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No, Inkjet Printers Won’t Be Fixed

Inkjet printers are filthy, lying thieves reports Ars Technica, referring to a new German study. They key issue isn’t that printers eat up too much ink; it’s the fact that they are lying, reporting the cartridge empty when sometimes half the ink is still available. The study also points out how multi-color cartridges need to be replaced when only one color is out.

It gets worse: some printers (like my HP All-in-One) refuse to print even using the black cartridge, when they think the color cartridge is out.

In fact it gets a LOT worse: my HP thingie refuses to SCAN, a clearly ink-free operation when it deems the cartridge dead. (Update: not just HP, here’s an EPSON example)

The really annoying thing about this is that all the manufacturers are aware of it but they do nothing to fix it” -says Tom Raftery

Of course they won’t, Tom.  It’s not a defect, it’s by design.  The printer industry has long switched to a subscription-based model, we just don’t call it that way.  Give away the printer (see stupid ad?)  we’ll get you by the refills…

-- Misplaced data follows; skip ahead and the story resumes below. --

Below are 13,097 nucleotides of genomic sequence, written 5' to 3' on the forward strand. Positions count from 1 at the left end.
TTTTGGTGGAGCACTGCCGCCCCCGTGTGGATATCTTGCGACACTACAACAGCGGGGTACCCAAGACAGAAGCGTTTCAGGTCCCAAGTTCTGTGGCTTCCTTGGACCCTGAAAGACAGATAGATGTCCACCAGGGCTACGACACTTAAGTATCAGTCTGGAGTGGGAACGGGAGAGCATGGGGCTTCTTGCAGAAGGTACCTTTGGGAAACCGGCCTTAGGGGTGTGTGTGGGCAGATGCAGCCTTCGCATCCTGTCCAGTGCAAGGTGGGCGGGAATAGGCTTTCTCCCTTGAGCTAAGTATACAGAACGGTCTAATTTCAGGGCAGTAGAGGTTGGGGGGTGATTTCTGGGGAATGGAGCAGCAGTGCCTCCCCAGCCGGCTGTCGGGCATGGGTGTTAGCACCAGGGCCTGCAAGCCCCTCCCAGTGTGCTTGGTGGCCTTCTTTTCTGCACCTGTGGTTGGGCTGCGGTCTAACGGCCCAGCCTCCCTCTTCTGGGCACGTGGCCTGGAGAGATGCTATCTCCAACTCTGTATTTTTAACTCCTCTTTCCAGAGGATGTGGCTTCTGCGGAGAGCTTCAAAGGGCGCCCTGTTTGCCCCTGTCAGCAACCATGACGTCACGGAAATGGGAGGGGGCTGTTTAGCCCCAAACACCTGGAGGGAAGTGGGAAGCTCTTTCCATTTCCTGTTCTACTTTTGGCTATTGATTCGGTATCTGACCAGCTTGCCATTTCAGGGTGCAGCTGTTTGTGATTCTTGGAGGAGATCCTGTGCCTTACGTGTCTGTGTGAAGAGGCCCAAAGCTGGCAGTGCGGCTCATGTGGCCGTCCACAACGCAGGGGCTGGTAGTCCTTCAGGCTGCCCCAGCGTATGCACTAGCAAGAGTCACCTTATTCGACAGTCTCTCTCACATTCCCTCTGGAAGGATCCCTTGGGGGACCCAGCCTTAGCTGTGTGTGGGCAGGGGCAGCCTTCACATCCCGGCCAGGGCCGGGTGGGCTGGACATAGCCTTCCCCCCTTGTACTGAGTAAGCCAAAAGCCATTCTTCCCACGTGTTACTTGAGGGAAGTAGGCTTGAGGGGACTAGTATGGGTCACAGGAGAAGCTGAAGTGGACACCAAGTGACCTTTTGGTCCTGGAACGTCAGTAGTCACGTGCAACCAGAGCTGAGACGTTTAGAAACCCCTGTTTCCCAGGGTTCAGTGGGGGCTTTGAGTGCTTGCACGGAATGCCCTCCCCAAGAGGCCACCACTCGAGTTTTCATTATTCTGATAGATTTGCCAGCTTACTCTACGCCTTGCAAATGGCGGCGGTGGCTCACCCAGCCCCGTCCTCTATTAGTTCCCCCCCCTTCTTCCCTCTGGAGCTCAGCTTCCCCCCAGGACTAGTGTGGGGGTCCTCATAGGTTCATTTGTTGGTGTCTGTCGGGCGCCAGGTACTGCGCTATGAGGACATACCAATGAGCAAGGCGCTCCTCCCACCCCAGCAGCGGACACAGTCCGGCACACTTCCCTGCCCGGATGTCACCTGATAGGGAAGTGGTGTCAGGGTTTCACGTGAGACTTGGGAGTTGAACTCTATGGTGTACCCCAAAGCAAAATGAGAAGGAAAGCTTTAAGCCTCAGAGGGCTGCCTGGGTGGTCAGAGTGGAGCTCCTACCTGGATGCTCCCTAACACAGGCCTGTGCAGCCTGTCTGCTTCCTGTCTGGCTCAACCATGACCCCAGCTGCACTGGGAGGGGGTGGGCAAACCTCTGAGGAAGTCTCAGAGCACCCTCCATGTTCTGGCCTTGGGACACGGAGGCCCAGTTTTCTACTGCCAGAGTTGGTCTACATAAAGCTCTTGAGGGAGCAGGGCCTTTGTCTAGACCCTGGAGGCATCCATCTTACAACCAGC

It’s a big scam, and there’s nothing we can do about it. 

 

Comments

  1. Anonymous says:

    I know it is by design Zoli – but if DVDs can be hacked, surely inkjet printer cartridges can too.

  2. Anonymous says:

    I’d certainly love to find a hack to my HP :-)

  3. Anonymous says:

    Actually Zoli, the best answer would be for the manufacturers to produce transparent recyclable plastic cartridges – which warn of low ink but only stop printing when they are actually empty.

    How likely is that to happen in our lifetime!

  4. Anonymous says:

    Hmmm… my first thought: “They’ve set themselves up for someone to innovate — to create a radically new model that guts their business. I mean trashes it completely. I wonder if it could be me…” ;-)

  5. Anonymous says:

    The solution is to buy a laser printer. The ones that have only black ink are cheap and color ones are getting cheaper. In a few years inkjets will be past. I just hope the industry is not going to transfer the subscription based model to laser printers too.

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